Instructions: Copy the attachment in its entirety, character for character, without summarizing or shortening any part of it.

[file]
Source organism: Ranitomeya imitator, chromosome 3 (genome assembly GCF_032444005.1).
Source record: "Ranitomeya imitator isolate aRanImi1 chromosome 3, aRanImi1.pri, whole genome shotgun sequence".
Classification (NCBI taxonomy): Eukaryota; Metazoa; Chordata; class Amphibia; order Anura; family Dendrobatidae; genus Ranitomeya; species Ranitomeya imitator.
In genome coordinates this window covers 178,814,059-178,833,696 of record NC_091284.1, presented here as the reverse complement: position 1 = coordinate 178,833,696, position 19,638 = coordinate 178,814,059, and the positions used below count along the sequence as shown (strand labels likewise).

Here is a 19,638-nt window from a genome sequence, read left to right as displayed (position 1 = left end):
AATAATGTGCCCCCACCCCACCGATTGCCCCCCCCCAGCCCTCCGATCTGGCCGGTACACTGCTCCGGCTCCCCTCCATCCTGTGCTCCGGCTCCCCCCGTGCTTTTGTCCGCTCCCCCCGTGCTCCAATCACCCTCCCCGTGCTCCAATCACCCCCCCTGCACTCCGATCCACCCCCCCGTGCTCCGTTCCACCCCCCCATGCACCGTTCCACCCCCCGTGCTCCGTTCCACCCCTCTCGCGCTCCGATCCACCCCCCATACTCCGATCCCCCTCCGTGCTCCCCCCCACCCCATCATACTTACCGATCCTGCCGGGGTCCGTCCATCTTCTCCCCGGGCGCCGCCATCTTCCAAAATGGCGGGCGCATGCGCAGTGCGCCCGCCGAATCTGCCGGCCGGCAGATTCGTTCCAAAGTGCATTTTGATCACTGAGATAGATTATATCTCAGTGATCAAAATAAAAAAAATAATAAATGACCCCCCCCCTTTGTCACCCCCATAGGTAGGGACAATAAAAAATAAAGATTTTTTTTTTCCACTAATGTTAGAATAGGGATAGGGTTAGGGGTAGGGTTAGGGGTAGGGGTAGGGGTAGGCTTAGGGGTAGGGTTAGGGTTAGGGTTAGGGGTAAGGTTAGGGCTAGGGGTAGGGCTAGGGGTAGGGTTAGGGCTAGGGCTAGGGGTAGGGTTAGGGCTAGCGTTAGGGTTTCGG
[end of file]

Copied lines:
Source organism: Ranitomeya imitator, chromosome 3 (genome assembly GCF_032444005.1).
Source record: "Ranitomeya imitator isolate aRanImi1 chromosome 3, aRanImi1.pri, whole genome shotgun sequence".
Classification (NCBI taxonomy): Eukaryota; Metazoa; Chordata; class Amphibia; order Anura; family Dendrobatidae; genus Ranitomeya; species Ranitomeya imitator.
In genome coordinates this window covers 178,814,059-178,833,696 of record NC_091284.1, presented here as the reverse complement: position 1 = coordinate 178,833,696, position 19,638 = coordinate 178,814,059, and the positions used below count along the sequence as shown (strand labels likewise).

Here is a 19,638-nt window from a genome sequence, read left to right as displayed (position 1 = left end):
AATAATGTGCCCCCACCCCACCGATTGCCCCCCCCCAGCCCTCCGATCTGGCCGGTACACTGCTCCGGCTCCCCTCCATCCTGTGCTCCGGCTCCCCCCGTGCTTTTGTCCGCTCCCCCCGTGCTCCAATCACCCTCCCCGTGCTCCAATCACCCCCCCTGCACTCCGATCCACCCCCCCGTGCTCCGTTCCACCCCCCCATGCACCGTTCCACCCCCCGTGCTCCGTTCCACCCCTCTCGCGCTCCGATCCACCCCCCATACTCCGATCCCCCTCCGTGCTCCCCCCCACCCCATCATACTTACCGATCCTGCCGGGGTCCGTCCATCTTCTCCCCGGGCGCCGCCATCTTCCAAAATGGCGGGCGCATGCGCAGTGCGCCCGCCGAATCTGCCGGCCGGCAGATTCGTTCCAAAGTGCATTTTGATCACTGAGATAGATTATATCTCAGTGATCAAAATAAAAAAAATAATAAATGACCCCCCCCCTTTGTCACCCCCATAGGTAGGGACAATAAAAAATAAAGATTTTTTTTTTCCACTAATGTTAGAATAGGGATAGGGTTAGGGGTAGGGTTAGGGGTAGGGGTAGGGGTAGGCTTAGGGGTAGGGTTAGGGTTAGGGTTAGGGGTAAGGTTAGGGCTAGGGGTAGGGCTAGGGGTAGGGTTAGGGCTAGGGCTAGGGGTAGGGTTAGGGCTAGCGTTAGGGTTTCGG